Scott Gottlieb, MD, the nominee for US Food and Drug Administration (FDA) Commissioner, testified before Congress in a hearing before the Senate Health, Education, Labor and Pensions Committee held in early April 2017. Dr. Gottlieb addressed questions the generic drug approval process, the opioid addiction crisis, and his former work as both a consultant and employee of pharmaceutical and biotech companies.
In the area of generics, Dr. Gottlieb noted that a particular challenge that the FDA faces is advancing high-value generics, or complex generics, through the approval process. due to the difficulty of demonstrating substantial equivalence using traditional bioequivalence and bioavailability studies. He supported the push for the FDA to establish a scientific process that can prove the interchangeability of these drugs. On the related challenges in the biosimilar approval process, Dr. Gottlieb asserted that he would ensure the FDA implements biosimilar guidances in a timely fashion to facilitate market opportunities for competition.
On the opioid addiction crisis, Dr. Gottlieb acknowledged that the FDA will need to re-evaluate whether the agency has the adequate authorities, resources, and policy framework for dealing with this epidemic. As part of his strategy, the FDA would need to look at alternatives to the current application of opioid drugs, in particular, explore the use of medical devices that can provide localized therapy of opioids, thereby potentially changing the safety and benefit of the drug. Also as part of his strategy, Dr. Gottlieb is evaluating the addition of medically assisted therapy in a patient’s regimen after they have become addicted.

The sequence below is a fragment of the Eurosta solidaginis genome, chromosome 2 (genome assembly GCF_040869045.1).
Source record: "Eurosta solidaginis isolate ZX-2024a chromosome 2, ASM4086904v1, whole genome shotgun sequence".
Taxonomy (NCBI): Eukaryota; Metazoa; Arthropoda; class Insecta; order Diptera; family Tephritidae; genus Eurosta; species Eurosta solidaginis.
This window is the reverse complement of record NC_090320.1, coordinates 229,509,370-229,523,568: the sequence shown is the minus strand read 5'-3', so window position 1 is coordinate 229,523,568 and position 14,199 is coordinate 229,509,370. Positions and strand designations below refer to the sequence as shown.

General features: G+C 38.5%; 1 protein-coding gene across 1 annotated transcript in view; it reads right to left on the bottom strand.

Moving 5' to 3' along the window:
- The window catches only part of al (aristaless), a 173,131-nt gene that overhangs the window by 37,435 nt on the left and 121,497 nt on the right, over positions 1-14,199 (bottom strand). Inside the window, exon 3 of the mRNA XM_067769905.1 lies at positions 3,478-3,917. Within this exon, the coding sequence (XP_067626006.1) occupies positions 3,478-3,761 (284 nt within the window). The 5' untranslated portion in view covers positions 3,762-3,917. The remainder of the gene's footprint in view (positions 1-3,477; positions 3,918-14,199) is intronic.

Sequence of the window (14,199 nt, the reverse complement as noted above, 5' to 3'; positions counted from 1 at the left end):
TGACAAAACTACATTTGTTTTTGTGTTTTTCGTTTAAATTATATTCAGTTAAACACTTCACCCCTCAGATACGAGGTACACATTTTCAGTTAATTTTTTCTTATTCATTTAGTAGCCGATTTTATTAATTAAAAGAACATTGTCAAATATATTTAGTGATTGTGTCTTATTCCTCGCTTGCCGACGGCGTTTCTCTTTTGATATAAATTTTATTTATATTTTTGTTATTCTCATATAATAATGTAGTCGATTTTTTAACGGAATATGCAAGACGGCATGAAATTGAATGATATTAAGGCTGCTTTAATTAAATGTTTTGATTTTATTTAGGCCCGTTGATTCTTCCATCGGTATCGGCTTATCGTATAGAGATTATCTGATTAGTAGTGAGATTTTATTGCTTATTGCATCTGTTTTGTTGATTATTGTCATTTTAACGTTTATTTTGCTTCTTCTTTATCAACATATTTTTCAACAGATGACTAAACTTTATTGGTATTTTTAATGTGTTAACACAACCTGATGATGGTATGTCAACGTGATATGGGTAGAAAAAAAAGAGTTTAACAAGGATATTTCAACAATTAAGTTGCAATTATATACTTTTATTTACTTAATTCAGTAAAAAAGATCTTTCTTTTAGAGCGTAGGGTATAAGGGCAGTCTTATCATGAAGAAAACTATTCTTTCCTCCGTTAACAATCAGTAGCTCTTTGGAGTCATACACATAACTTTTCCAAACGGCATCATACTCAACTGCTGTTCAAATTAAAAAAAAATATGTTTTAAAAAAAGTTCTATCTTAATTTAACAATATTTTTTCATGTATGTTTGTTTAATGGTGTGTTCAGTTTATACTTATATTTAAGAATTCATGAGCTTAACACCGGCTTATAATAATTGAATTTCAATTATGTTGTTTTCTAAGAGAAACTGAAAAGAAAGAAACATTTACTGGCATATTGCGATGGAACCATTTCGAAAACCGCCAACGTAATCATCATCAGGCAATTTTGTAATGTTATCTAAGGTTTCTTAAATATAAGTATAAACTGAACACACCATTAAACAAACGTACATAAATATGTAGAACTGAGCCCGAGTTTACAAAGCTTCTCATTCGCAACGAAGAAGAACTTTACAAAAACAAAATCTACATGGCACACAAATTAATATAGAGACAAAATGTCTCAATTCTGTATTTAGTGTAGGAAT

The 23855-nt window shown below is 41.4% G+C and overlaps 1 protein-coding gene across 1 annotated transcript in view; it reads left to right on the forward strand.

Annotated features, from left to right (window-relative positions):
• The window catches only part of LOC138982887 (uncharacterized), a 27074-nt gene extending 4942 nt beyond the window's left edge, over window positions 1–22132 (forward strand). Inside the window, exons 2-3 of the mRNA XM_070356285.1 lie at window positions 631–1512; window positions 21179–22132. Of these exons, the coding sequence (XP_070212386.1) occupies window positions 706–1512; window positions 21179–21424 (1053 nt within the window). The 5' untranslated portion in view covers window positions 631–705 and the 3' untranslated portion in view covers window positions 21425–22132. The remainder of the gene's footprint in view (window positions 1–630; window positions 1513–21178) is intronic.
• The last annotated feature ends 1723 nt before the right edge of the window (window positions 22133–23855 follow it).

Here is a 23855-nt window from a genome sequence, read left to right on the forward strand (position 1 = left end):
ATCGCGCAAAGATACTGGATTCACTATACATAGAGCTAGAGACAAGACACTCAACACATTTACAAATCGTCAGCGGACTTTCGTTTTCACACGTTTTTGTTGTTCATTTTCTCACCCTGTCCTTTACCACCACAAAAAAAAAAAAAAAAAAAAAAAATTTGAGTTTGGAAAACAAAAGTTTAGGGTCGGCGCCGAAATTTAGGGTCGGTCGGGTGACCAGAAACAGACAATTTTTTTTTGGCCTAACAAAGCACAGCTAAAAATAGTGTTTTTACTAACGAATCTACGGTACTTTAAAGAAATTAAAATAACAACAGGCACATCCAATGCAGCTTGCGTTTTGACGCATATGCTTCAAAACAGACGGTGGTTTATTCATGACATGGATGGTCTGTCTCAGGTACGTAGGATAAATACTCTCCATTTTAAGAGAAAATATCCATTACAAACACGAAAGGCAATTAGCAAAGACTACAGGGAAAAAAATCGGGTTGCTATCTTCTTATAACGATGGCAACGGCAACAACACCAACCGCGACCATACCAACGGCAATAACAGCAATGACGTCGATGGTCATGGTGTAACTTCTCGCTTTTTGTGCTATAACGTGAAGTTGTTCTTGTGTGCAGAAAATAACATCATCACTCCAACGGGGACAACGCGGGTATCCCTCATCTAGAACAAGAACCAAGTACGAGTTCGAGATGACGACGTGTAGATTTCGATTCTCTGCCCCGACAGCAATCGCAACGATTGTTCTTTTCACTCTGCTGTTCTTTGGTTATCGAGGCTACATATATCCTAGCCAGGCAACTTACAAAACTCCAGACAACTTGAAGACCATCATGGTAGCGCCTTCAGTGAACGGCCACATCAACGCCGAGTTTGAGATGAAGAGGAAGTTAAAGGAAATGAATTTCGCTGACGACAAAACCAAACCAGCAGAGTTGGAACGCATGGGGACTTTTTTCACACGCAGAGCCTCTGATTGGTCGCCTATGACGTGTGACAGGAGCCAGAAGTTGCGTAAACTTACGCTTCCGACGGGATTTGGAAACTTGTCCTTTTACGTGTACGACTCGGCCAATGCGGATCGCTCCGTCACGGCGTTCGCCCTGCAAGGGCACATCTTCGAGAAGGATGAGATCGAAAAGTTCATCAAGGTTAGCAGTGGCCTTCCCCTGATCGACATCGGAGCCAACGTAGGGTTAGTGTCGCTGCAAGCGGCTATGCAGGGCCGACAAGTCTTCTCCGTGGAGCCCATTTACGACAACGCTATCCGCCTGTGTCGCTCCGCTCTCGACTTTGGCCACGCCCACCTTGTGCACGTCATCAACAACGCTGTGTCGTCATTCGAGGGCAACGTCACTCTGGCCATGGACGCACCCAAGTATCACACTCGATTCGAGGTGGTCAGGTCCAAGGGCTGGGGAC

Addressing concerns over his prior industry work experience, Dr. Gottlieb assured that Senate Committee if he is confirmed into the position of FDA Commissioner, he would comply with federal rules and recognizes the importance of maintaining impartiality in this role, which includes carrying on continued discussions with ethics officials at the US Department of Health and Human Services and the FDA.
Source: US Senate Committee on Health, Education, Labor and Pensions